The untucked shirt

The teacher neglects to write the learning intention on the board.

Instead, she shows an image on the screen and invites students to respond to the image. “Write about the ideas that come to you when you look at this image” she says. She has previously taught a few of these students and expects they will cope with such an open task. Seeing the blank and mortified expressions on some faces prompts her to provide a few more guidelines. “This is a creative exercise, so please don’t just describe exactly what you see. Work at the level of ideas and emotions. What does this image make you think about? What does it make you feel? What ideas does it stimulate that link with ‘Encountering Conflict’? Try not to state the obvious. And avoid cliché.”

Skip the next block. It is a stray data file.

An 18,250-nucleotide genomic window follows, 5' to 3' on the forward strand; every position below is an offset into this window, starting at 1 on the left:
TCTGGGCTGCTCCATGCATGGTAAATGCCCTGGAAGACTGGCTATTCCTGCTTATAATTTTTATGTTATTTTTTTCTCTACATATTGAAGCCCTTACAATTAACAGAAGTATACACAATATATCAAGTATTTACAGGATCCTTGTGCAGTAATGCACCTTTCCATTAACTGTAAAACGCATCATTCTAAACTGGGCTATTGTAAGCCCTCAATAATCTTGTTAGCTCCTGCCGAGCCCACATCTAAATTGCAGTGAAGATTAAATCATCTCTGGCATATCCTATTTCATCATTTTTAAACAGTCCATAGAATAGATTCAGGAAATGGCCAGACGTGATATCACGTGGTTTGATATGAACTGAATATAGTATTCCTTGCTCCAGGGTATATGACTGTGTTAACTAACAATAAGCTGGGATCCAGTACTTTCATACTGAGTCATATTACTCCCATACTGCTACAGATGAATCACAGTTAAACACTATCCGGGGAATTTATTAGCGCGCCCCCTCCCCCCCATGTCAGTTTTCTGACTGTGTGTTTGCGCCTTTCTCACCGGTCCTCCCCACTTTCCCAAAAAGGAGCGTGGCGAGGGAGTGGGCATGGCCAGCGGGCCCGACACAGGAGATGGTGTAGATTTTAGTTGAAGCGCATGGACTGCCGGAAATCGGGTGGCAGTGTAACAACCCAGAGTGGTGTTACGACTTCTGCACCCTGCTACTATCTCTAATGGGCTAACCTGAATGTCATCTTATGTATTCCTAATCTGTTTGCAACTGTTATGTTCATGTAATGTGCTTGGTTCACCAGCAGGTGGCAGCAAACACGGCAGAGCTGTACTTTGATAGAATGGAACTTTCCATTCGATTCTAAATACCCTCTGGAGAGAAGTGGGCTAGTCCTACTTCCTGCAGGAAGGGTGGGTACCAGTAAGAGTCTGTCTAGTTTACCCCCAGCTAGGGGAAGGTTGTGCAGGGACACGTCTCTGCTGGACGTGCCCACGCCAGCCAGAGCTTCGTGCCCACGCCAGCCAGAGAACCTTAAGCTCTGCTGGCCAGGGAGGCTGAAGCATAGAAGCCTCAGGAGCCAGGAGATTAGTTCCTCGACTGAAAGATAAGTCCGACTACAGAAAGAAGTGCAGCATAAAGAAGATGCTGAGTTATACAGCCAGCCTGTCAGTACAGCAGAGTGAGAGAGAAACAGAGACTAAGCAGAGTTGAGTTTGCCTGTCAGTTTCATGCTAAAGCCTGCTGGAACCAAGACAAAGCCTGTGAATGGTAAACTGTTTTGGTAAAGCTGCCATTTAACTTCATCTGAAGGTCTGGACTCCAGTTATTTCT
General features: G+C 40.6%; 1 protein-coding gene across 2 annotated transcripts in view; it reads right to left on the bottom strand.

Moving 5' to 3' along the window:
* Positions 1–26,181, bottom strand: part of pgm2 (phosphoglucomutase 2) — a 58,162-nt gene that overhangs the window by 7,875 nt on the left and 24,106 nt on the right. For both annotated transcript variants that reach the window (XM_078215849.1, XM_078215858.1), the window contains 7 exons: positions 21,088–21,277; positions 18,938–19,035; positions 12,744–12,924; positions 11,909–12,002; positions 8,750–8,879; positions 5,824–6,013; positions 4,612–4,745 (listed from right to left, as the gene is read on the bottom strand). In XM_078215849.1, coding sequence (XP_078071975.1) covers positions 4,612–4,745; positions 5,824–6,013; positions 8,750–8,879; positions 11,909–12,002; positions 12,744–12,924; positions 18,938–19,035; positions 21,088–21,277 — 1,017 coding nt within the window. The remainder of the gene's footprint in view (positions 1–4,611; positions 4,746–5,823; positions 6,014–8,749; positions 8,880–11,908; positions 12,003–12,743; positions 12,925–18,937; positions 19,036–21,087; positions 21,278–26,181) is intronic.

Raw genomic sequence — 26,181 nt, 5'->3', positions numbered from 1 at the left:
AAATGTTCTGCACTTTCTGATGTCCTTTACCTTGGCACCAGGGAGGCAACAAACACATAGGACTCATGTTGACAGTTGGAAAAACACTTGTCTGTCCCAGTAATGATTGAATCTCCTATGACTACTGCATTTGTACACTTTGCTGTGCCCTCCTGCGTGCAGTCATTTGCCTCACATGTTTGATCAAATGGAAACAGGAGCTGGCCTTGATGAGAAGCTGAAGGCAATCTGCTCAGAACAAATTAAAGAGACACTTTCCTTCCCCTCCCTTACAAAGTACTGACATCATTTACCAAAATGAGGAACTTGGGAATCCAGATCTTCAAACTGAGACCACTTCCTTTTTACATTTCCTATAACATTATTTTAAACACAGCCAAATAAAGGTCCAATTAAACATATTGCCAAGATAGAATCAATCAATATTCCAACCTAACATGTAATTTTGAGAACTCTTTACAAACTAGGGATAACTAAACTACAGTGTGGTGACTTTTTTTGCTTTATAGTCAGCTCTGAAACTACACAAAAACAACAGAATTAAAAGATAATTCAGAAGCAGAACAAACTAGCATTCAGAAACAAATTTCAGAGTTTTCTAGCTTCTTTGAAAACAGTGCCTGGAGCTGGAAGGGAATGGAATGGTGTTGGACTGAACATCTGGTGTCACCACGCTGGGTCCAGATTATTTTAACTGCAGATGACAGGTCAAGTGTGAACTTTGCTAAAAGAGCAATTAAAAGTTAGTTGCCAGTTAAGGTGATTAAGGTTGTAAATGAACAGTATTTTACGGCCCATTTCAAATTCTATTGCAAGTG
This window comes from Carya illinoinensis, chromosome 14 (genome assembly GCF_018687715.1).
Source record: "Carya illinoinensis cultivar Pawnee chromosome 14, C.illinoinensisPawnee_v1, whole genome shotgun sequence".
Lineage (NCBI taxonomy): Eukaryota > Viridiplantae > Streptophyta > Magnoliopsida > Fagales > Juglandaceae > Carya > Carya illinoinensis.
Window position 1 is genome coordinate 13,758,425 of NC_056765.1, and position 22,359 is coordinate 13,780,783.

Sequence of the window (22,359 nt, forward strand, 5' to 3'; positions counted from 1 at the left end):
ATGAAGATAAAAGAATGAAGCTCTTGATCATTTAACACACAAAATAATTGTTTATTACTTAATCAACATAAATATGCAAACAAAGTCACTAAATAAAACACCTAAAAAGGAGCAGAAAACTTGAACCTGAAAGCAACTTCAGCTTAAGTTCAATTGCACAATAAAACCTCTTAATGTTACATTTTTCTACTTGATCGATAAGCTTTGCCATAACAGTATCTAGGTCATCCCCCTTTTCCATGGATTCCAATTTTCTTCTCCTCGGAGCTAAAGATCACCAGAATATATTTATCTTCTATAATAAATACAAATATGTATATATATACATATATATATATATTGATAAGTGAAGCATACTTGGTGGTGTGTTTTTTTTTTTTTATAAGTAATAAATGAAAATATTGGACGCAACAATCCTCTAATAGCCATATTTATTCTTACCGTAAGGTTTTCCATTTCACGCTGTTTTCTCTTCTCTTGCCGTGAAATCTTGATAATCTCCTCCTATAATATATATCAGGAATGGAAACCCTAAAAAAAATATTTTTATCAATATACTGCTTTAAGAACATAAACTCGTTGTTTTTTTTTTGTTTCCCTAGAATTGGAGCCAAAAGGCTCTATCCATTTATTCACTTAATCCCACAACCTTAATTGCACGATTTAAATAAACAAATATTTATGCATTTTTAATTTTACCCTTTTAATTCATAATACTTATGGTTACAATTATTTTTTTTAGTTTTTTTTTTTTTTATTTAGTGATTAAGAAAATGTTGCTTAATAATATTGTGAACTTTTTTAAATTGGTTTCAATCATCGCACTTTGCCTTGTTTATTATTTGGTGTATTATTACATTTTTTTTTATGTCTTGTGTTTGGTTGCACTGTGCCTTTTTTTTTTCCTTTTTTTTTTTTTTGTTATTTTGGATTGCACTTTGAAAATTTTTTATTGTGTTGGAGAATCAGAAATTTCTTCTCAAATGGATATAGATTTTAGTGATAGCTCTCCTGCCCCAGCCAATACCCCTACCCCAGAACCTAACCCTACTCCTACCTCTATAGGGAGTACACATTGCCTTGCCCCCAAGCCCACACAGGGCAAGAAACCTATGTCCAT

These are high performing and aspirational VCE students, so they understand the task. They understand the requirements of this area of study-‘Writing in Context’. In previous years, together with her colleagues, she has emphasised to these students the importance of expressing original and interesting ideas, writing to engage readers, ‘showing and not telling’. These students should be able to recognise ‘good writing’ when they see it. And yet, recognising ‘good writing’ and being ‘creative’ are quite distinct capabilities. Right?

She walks around the room, hovering, as all good English teachers do, behind individual students as they put pen to paper. Some are enthusiastic. Most are tentative. She knows not to hover too long behind the boy who has only written one sentence in the past five minutes. Instead, she notices an interesting word on his page and prompts him to write about that.